What does COVID-19 testing look like?

By: Grace Blumer-Lamotte

We are currently living in a worldwide pandemic. This is a very unusual time that we have been put in. The future is unknown with the infection that is going on around the world. 

In order to get information on how to address the cases, it’s important to test for COVID-19. There are two different types of COVID-19 testing: diagnostic and antibody tests.

According to the FDA, “Diagnostic tests can show if you have an active COVID-19 infection and need to take steps to quarantine or self isolate. Antibody tests look for antibodies in your immune system produced in response to SARS-CoV-2, COVID-19, but antibody tests should not be used to diagnose an active COVID-19 infection.”

There are two different types of COVID-19 tests. One is a saliva test. The saliva test is where you spit into a tube and then send it into testing. Saliva tests can be self-collected. They are as good as the nasal swabs, according to health care workers.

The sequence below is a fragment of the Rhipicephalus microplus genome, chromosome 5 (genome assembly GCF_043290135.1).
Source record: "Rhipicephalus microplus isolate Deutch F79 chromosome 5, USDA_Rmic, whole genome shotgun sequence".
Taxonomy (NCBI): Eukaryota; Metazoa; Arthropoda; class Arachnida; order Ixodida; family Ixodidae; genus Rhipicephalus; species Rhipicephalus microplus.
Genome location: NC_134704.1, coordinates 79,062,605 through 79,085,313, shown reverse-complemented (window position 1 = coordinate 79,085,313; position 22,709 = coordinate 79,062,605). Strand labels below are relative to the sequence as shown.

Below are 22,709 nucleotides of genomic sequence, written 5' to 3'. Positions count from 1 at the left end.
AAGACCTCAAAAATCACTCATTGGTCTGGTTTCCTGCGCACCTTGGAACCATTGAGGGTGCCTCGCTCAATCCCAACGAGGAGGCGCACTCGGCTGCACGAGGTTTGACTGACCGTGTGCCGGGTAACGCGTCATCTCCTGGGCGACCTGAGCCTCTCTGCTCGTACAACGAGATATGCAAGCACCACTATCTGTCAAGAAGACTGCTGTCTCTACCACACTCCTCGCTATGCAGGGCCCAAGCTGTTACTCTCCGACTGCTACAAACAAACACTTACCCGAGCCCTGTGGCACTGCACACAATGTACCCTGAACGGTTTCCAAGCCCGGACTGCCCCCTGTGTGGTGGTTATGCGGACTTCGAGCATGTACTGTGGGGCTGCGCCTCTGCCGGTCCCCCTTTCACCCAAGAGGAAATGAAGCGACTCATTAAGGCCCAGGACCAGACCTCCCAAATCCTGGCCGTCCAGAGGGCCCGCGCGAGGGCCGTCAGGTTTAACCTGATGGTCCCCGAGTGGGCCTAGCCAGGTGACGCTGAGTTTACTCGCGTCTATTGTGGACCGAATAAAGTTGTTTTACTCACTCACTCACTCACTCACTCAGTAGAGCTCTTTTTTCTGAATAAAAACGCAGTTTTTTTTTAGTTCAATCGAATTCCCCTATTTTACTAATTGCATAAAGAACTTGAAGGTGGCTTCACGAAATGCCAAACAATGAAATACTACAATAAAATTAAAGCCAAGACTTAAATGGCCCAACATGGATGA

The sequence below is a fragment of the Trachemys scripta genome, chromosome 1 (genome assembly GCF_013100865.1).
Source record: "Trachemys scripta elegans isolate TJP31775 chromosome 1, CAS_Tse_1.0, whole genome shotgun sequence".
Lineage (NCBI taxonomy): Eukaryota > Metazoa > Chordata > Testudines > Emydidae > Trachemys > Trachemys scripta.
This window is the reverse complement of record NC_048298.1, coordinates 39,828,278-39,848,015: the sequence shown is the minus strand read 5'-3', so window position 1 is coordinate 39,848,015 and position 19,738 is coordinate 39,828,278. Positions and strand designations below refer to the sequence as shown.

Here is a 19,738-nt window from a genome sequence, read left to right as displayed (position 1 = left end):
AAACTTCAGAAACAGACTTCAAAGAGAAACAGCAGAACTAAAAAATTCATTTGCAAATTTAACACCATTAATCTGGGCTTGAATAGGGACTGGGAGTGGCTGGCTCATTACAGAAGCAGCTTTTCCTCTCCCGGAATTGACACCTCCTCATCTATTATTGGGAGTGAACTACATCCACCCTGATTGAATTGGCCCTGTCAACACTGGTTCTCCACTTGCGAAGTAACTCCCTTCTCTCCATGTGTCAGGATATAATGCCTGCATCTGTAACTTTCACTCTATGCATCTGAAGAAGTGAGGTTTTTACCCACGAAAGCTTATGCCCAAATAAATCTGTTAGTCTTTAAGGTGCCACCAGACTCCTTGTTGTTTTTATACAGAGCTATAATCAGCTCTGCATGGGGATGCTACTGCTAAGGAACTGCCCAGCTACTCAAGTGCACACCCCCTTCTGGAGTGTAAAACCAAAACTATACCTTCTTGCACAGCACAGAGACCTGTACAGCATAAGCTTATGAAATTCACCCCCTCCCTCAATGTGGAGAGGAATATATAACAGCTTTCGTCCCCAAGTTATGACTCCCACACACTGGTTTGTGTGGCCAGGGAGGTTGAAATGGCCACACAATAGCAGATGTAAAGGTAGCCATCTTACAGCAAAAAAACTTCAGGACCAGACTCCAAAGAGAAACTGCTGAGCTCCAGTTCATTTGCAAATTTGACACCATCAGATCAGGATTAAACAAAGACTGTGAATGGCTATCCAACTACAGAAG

The second type of COVID-19 tests are the nasal swab. According to the Mayo Clinic, “A fluid sample is collected by inserting a long nasal swab (nasopharyngeal swab) into your nostril and taking fluid from the back of your nose or by using a shorter nasal swab (mid-turbinate swab) to get a sample.”

The saliva test is easier to perform because you can do it at home. The saliva test does not require interaction with a healthcare worker. For the long nasal swab you normally have to go to a testing site. 

Some commonly asked questions are: Do the tests hurt? When should I get tested? Which COVID-19 test should I take?

A COVID-19 nasal swab may cause some pain. If it is extremely painful, say something to the healthcare worker that is swabbing your nose. You may feel some discomfort when the test is being performed, but you shouldn’t feel any pain. 

If you begin to develop symptoms, you should consider getting tested right away. The CDC also encourages you to get tested every two weeks to be cautious. 

For which test to take, you should consider the situation you are in right now. If you need fast results, get a rapid test. According to UC Davis, in other instances, “A molecular PCR test is more appropriate. A PCR test can be used for asymptomatic testing or to confirm a positive antigen test.”